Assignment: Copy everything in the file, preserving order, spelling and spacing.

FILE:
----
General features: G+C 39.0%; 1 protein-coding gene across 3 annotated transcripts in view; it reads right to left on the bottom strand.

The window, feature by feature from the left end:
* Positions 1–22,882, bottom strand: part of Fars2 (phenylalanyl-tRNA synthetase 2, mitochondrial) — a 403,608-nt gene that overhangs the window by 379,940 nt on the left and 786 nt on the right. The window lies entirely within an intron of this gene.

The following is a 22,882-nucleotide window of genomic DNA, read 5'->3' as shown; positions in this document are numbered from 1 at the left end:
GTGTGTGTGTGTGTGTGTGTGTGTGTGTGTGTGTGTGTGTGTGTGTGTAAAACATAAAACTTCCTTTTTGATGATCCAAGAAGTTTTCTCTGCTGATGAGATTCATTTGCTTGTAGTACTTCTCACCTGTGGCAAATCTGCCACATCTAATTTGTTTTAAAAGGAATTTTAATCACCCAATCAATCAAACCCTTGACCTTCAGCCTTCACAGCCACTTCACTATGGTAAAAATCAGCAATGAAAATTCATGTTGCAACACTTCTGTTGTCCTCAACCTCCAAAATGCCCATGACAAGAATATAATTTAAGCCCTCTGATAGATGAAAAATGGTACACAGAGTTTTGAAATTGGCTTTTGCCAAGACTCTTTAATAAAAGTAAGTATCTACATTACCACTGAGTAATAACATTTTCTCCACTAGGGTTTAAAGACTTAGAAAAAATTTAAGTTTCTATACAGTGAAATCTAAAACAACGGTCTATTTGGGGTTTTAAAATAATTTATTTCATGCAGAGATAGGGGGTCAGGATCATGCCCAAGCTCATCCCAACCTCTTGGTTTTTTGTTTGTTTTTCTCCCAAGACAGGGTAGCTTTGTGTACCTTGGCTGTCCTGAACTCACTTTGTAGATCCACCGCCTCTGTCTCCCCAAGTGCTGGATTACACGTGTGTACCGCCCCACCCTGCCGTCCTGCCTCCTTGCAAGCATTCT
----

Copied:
General features: G+C 39.0%; 1 protein-coding gene across 3 annotated transcripts in view; it reads right to left on the bottom strand.

The window, feature by feature from the left end:
* Positions 1–22,882, bottom strand: part of Fars2 (phenylalanyl-tRNA synthetase 2, mitochondrial) — a 403,608-nt gene that overhangs the window by 379,940 nt on the left and 786 nt on the right. The window lies entirely within an intron of this gene.

The following is a 22,882-nucleotide window of genomic DNA, read 5'->3' as shown; positions in this document are numbered from 1 at the left end:
GTGTGTGTGTGTGTGTGTGTGTGTGTGTGTGTGTGTGTGTGTGTGTGTAAAACATAAAACTTCCTTTTTGATGATCCAAGAAGTTTTCTCTGCTGATGAGATTCATTTGCTTGTAGTACTTCTCACCTGTGGCAAATCTGCCACATCTAATTTGTTTTAAAAGGAATTTTAATCACCCAATCAATCAAACCCTTGACCTTCAGCCTTCACAGCCACTTCACTATGGTAAAAATCAGCAATGAAAATTCATGTTGCAACACTTCTGTTGTCCTCAACCTCCAAAATGCCCATGACAAGAATATAATTTAAGCCCTCTGATAGATGAAAAATGGTACACAGAGTTTTGAAATTGGCTTTTGCCAAGACTCTTTAATAAAAGTAAGTATCTACATTACCACTGAGTAATAACATTTTCTCCACTAGGGTTTAAAGACTTAGAAAAAATTTAAGTTTCTATACAGTGAAATCTAAAACAACGGTCTATTTGGGGTTTTAAAATAATTTATTTCATGCAGAGATAGGGGGTCAGGATCATGCCCAAGCTCATCCCAACCTCTTGGTTTTTTGTTTGTTTTTCTCCCAAGACAGGGTAGCTTTGTGTACCTTGGCTGTCCTGAACTCACTTTGTAGATCCACCGCCTCTGTCTCCCCAAGTGCTGGATTACACGTGTGTACCGCCCCACCCTGCCGTCCTGCCTCCTTGCAAGCATTCT